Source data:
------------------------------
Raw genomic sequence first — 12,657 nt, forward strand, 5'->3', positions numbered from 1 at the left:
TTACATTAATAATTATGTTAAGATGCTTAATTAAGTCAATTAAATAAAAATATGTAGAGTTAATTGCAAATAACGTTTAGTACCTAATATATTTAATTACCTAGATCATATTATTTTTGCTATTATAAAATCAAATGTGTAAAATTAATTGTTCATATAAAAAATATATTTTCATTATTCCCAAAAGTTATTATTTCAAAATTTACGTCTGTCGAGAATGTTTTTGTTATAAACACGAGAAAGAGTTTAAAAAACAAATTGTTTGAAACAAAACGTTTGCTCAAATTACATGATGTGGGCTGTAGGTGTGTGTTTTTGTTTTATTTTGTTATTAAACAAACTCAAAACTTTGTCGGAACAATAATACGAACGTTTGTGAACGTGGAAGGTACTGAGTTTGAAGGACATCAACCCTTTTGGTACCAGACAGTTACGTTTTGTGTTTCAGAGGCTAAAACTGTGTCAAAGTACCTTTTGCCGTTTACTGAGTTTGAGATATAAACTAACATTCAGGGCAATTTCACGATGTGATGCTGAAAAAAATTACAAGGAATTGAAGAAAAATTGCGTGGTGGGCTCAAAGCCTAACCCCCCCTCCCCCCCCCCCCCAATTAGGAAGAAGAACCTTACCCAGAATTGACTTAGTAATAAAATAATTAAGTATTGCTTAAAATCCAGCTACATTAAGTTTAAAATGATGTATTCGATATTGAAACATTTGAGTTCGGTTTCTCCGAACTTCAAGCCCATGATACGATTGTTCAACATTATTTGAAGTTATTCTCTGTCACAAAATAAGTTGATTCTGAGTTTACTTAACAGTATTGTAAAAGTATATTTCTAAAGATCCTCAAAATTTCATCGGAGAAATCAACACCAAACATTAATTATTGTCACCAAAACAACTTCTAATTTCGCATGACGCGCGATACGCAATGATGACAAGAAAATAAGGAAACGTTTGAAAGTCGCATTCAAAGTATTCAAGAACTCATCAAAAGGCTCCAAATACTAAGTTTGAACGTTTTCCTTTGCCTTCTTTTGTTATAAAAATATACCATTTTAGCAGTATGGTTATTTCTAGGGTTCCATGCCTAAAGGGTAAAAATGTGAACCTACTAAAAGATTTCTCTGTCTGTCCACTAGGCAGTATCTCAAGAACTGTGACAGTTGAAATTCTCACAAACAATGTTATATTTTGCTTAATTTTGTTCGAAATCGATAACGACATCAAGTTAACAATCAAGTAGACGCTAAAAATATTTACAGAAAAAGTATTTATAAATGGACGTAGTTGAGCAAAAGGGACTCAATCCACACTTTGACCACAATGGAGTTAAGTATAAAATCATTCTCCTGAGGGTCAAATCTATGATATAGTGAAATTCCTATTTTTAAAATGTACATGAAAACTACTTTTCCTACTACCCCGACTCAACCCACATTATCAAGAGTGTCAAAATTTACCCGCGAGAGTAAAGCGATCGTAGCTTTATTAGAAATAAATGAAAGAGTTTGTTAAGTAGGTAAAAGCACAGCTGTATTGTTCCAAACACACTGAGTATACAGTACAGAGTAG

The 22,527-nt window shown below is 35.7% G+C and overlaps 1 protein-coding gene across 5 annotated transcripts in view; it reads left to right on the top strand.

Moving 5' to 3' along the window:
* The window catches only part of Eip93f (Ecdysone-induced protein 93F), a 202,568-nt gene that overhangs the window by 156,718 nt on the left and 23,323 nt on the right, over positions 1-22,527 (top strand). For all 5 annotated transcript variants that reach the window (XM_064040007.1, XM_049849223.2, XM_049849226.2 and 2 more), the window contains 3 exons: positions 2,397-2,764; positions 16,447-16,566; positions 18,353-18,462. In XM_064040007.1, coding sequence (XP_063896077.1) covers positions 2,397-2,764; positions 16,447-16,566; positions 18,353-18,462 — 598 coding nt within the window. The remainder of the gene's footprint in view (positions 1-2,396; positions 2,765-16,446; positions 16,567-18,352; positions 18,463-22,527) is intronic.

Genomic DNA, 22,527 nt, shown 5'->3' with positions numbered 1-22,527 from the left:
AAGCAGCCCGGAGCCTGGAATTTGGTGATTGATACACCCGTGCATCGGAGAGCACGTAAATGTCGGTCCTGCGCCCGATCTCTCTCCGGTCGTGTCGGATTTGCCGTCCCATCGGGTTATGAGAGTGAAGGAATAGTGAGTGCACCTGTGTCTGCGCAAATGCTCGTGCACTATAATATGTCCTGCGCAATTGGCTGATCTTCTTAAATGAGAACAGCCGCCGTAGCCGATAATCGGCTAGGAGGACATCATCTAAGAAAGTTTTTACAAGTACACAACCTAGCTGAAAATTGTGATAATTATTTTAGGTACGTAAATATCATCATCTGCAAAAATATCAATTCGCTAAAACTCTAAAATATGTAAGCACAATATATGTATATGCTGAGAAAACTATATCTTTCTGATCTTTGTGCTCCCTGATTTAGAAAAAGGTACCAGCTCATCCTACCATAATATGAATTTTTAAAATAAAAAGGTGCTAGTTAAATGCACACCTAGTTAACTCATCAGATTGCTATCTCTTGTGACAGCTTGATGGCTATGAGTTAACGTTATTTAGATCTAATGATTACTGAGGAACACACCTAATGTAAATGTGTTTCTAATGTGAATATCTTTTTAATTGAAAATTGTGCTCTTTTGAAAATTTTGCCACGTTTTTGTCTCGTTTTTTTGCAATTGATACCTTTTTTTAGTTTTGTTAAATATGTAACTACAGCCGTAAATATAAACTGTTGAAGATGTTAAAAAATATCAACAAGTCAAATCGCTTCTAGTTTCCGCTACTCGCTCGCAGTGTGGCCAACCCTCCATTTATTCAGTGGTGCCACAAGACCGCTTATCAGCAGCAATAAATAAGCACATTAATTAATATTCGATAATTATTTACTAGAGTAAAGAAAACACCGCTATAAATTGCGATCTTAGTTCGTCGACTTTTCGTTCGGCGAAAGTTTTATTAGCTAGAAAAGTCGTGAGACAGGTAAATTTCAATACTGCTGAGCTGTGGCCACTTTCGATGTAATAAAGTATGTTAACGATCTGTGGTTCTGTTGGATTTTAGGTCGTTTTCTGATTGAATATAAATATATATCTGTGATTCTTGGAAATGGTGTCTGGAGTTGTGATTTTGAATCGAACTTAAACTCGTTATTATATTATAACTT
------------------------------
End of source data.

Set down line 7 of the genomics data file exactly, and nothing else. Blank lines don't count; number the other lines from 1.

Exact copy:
AAGCAGCCCGGAGCCTGGAATTTGGTGATTGATACACCCGTGCATCGGAGAGCACGTAAATGTCGGTCCTGCGCCCGATCTCTCTCCGGTCGTGTCGGATTTGCCGTCCCATCGGGTTATGAGAGTGAAGGAATAGTGAGTGCACCTGTGTCTGCGCAAATGCTCGTGCACTATAATATGTCCTGCGCAATTGGCTGATCTTCTTAAATGAGAACAGCCGCCGTAGCCGATAATCGGCTAGGAGGACATCATCTAAGAAAGTTTTTACAAGTACACAACCTAGCTGAAAATTGTGATAATTATTTTAGGTACGTAAATATCATCATCTGCAAAAATATCAATTCGCTAAAACTCTAAAATATGTAAGCACAATATATGTATATGCTGAGAAAACTATATCTTTCTGATCTTTGTGCTCCCTGATTTAGAAAAAGGTACCAGCTCATCCTACCATAATATGAATTTTTAAAATAAAAAGGTGCTAGTTAAATGCACACCTAGTTAACTCATCAGATTGCTATCTCTTGTGACAGCTTGATGGCTATGAGTTAACGTTATTTAGATCTAATGATTACTGAGGAACACACCTAATGTAAATGTGTTTCTAATGTGAATATCTTTTTAATTGAAAATTGTGCTCTTTTGAAAATTTTGCCACGTTTTTGTCTCGTTTTTTTGCAATTGATACCTTTTTTTAGTTTTGTTAAATATGTAACTACAGCCGTAAATATAAACTGTTGAAGATGTTAAAAAATATCAACAAGTCAAATCGCTTCTAGTTTCCGCTACTCGCTCGCAGTGTGGCCAACCCTCCATTTATTCAGTGGTGCCACAAGACCGCTTATCAGCAGCAATAAATAAGCACATTAATTAATATTCGATAATTATTTACTAGAGTAAAGAAAACACCGCTATAAATTGCGATCTTAGTTCGTCGACTTTTCGTTCGGCGAAAGTTTTATTAGCTAGAAAAGTCGTGAGACAGGTAAATTTCAATACTGCTGAGCTGTGGCCACTTTCGATGTAATAAAGTATGTTAACGATCTGTGGTTCTGTTGGATTTTAGGTCGTTTTCTGATTGAATATAAATATATATCTGTGATTCTTGGAAATGGTGTCTGGAGTTGTGATTTTGAATCGAACTTAAACTCGTTATTATATTATAACTT